[DCC 6.2.7]: Will transformations be necessary to prepare data for preservation and/or data sharing?
[SCOPE NOTE – for further guidance data set transformations, please see …]
[DCC 6.2.8]: If you answered Yes to DCC 6.2.7, what transformations will be necessary to prepare data for preservation / future re-use?
[DCC 6.3.3]: Will you include links to published materials and/or outcomes?
[SCOPE NOTE – for further guidance on include links to published materials and/or outcomes, including the Research Data Catalogue, please see …]
[DCC 6.3.4]: If you answered Yes to [DCC 6.3.3], please give details.
[DCC 6.3.5]: How will you address the issue of persistent citation?]
[SCOPE NOTE – for further guidance persistent citation, please see …]
[DCC 6.4.1]: Who will have responsibility over time for decisions about the data once the original personnel have gone?
7 Resourcing
7.1 Resourcing
[DCC 7.1]: Outline the staff/organisational roles and responsibilities for research data management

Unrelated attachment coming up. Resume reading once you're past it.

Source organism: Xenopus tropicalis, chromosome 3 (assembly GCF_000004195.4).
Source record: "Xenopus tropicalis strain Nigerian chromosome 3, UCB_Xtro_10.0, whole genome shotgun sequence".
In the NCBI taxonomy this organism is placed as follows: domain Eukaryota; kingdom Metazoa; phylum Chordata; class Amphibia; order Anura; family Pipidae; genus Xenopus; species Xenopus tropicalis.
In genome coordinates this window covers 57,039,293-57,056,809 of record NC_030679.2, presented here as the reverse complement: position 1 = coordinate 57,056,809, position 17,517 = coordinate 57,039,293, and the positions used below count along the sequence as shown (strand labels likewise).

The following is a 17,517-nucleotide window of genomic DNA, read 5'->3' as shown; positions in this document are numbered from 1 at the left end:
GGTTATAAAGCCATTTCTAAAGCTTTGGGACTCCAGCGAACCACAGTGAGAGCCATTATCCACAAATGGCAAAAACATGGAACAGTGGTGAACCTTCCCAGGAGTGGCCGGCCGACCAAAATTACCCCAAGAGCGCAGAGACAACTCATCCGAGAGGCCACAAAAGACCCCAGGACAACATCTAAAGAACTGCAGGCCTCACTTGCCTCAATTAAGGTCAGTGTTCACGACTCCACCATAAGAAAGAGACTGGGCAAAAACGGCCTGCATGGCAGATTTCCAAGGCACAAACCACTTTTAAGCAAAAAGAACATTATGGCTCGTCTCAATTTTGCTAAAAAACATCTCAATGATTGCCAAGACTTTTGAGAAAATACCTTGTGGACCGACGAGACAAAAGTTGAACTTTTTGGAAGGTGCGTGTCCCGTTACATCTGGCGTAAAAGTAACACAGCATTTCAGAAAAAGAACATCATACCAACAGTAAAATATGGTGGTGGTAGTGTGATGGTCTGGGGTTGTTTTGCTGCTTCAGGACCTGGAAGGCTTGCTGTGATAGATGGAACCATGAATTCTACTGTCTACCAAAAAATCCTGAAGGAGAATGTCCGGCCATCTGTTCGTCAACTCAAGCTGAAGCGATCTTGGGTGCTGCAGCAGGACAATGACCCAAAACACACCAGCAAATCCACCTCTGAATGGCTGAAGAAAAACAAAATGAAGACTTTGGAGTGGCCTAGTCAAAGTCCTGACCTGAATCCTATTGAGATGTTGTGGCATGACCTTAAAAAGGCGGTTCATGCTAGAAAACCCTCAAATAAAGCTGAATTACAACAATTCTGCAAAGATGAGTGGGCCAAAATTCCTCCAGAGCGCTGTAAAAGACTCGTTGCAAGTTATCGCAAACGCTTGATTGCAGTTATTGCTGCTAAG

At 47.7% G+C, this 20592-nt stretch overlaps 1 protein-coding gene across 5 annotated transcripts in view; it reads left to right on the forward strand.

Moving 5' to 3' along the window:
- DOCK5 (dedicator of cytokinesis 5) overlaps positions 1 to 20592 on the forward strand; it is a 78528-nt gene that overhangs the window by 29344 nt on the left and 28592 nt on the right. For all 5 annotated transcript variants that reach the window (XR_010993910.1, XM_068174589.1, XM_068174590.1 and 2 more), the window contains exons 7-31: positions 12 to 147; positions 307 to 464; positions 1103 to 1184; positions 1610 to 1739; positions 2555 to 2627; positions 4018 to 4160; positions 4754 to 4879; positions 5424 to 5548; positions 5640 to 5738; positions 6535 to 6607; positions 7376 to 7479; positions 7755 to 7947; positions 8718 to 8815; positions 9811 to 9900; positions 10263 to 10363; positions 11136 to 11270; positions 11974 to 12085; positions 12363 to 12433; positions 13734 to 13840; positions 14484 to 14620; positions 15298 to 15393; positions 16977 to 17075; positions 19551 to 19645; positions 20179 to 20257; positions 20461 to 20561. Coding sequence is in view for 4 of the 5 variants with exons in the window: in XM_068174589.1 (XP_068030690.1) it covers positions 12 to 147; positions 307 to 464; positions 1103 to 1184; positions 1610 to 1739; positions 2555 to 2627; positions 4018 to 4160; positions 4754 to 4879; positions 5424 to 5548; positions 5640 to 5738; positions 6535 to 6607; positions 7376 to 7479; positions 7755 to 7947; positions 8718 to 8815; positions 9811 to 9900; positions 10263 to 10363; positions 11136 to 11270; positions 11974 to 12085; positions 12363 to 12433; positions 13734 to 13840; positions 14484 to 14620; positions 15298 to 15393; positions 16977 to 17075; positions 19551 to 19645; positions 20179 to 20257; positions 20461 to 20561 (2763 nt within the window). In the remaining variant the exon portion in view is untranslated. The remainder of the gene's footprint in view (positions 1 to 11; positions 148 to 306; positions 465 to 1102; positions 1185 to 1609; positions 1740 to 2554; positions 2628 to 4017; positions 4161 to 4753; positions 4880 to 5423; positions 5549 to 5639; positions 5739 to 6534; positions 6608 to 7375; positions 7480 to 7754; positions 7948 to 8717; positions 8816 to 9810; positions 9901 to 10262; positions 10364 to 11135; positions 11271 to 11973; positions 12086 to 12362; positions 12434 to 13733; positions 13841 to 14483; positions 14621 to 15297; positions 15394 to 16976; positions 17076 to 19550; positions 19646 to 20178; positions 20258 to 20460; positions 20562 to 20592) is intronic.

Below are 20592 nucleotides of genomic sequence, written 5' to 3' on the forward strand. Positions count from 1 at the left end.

[DCC 7.2]: How will data management activities be funded during the project’s lifetime?
[DCC 7.3]: How will longer-term data management activities be funded after the project ends?
Describe how funding for RDM has been specifically been costed into funding application (where appropriate).
[SCOPE NOTE – for further guidance on costings for RDM, please see …]
8 Adherence and Review
8.1 Adherence and Review
[DCC 8.1.1]: How will adherence to this data management plan be checked or demonstrated?
[DCC 8.1.2]: Who will check this adherence?
[DCC 8.2.1]: When will this data management plan be reviewed?
[SCOPE NOTE – for further guidance on review points for for RDM plans, please see …]
[DCC 8.2.2]: Who will carry out reviews?
9 Actions Required
9.1 Actions Required
Please list actions and timelines against named individuals identified as a result of completing this RDM plan.
For example please indicate additional hardware, software and relevant technical expertise, support and training that is likely to be needed and how it will be acquired.
For any deferred or unanswered questions outline how you plan to seek advice.
Action: / Responsibility: / Review Date:-: / -: / -:-: / -: / -:
Signature Date
Print name Role/Institution
Signature Date
Print name Role/Institution
Signature Date
Print name Role/Institution



© Northumbria University School of Computing, Engineering & Information Sciences, 2012 cc: by-nc-sa DATUM DMP template

© Newcastle University, iridium project, 2012 cc: by-nc-sa

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We are currently evaluating end user acceptance of this draft plan, time required to complete and support required to assist with writing.